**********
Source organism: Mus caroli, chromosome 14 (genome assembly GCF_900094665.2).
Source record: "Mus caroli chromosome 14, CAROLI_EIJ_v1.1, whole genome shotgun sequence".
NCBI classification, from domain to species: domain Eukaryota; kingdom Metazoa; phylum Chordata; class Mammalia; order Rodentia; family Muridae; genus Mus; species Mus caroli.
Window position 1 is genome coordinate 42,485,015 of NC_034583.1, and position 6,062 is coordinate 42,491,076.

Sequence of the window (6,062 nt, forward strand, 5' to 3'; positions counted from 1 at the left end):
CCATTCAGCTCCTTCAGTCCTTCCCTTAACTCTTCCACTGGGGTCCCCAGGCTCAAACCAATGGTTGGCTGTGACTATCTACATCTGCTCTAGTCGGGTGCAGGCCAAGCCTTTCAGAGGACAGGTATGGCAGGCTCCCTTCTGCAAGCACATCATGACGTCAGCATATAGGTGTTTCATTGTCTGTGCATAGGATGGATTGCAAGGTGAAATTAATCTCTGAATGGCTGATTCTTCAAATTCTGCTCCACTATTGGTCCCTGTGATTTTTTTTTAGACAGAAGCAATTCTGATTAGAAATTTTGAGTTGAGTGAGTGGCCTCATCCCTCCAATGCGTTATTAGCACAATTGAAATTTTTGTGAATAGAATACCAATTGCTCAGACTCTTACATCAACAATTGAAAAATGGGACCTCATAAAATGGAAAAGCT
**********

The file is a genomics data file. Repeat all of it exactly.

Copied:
Source organism: Mus caroli, chromosome 14 (genome assembly GCF_900094665.2).
Source record: "Mus caroli chromosome 14, CAROLI_EIJ_v1.1, whole genome shotgun sequence".
NCBI classification, from domain to species: domain Eukaryota; kingdom Metazoa; phylum Chordata; class Mammalia; order Rodentia; family Muridae; genus Mus; species Mus caroli.
Window position 1 is genome coordinate 42,485,015 of NC_034583.1, and position 6,062 is coordinate 42,491,076.

Sequence of the window (6,062 nt, forward strand, 5' to 3'; positions counted from 1 at the left end):
CCATTCAGCTCCTTCAGTCCTTCCCTTAACTCTTCCACTGGGGTCCCCAGGCTCAAACCAATGGTTGGCTGTGACTATCTACATCTGCTCTAGTCGGGTGCAGGCCAAGCCTTTCAGAGGACAGGTATGGCAGGCTCCCTTCTGCAAGCACATCATGACGTCAGCATATAGGTGTTTCATTGTCTGTGCATAGGATGGATTGCAAGGTGAAATTAATCTCTGAATGGCTGATTCTTCAAATTCTGCTCCACTATTGGTCCCTGTGATTTTTTTTTAGACAGAAGCAATTCTGATTAGAAATTTTGAGTTGAGTGAGTGGCCTCATCCCTCCAATGCGTTATTAGCACAATTGAAATTTTTGTGAATAGAATACCAATTGCTCAGACTCTTACATCAACAATTGAAAAATGGGACCTCATAAAATGGAAAAGCT